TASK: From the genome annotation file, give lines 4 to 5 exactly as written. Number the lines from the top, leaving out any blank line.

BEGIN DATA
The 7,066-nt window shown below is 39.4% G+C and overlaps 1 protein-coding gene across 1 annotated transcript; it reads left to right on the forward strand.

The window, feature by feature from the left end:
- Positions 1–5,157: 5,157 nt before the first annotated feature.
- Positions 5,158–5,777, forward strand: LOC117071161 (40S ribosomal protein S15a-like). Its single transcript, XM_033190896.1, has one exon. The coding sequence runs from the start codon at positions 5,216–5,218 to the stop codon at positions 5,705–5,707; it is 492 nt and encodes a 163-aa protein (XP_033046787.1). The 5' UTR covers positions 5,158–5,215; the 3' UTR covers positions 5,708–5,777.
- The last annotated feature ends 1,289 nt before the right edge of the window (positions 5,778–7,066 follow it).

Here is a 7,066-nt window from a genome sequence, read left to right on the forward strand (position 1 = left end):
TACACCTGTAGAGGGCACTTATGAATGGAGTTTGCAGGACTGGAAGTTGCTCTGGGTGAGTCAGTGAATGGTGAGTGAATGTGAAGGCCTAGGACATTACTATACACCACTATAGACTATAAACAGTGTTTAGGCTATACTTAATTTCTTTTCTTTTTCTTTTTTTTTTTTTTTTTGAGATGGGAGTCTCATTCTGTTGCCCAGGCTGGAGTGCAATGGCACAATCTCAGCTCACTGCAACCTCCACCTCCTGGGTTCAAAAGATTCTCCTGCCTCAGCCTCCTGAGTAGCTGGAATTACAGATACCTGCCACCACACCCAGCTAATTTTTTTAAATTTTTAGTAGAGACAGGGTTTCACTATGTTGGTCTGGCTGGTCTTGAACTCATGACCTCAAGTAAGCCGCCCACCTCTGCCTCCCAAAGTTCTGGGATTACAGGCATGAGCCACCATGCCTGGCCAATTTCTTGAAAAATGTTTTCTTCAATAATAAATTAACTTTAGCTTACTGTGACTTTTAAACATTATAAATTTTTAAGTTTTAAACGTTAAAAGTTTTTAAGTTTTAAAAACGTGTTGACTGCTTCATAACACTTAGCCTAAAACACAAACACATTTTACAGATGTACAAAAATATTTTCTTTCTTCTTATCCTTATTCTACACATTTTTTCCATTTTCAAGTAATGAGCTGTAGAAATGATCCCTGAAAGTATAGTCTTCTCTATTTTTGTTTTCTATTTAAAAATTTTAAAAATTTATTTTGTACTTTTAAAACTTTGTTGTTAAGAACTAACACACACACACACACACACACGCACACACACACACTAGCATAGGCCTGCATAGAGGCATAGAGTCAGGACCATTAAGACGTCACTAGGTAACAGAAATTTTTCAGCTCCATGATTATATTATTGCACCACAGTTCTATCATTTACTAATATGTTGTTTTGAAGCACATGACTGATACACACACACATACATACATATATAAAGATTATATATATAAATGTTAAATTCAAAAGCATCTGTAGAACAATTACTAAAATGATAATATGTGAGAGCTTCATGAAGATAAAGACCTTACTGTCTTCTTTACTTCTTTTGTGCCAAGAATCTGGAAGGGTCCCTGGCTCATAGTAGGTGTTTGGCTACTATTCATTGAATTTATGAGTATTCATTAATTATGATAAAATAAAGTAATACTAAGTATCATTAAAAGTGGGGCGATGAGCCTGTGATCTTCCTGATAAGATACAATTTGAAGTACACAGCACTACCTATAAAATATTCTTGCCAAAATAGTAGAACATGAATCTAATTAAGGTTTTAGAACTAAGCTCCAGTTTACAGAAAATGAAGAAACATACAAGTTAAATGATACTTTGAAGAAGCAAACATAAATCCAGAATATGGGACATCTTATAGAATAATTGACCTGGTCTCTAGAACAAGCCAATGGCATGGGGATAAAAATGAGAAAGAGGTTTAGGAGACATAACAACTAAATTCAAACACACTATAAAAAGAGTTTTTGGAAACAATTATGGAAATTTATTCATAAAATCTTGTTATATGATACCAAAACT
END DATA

- Positions 5,158–5,777, forward strand: LOC117071161 (40S ribosomal protein S15a-like). Its single transcript, XM_033190896.1, has one exon. The coding sequence runs from the start codon at positions 5,216–5,218 to the stop codon at positions 5,705–5,707; it is 492 nt and encodes a 163-aa protein (XP_033046787.1). The 5' UTR covers positions 5,158–5,215; the 3' UTR covers positions 5,708–5,777.
- The last annotated feature ends 1,289 nt before the right edge of the window (positions 5,778–7,066 follow it).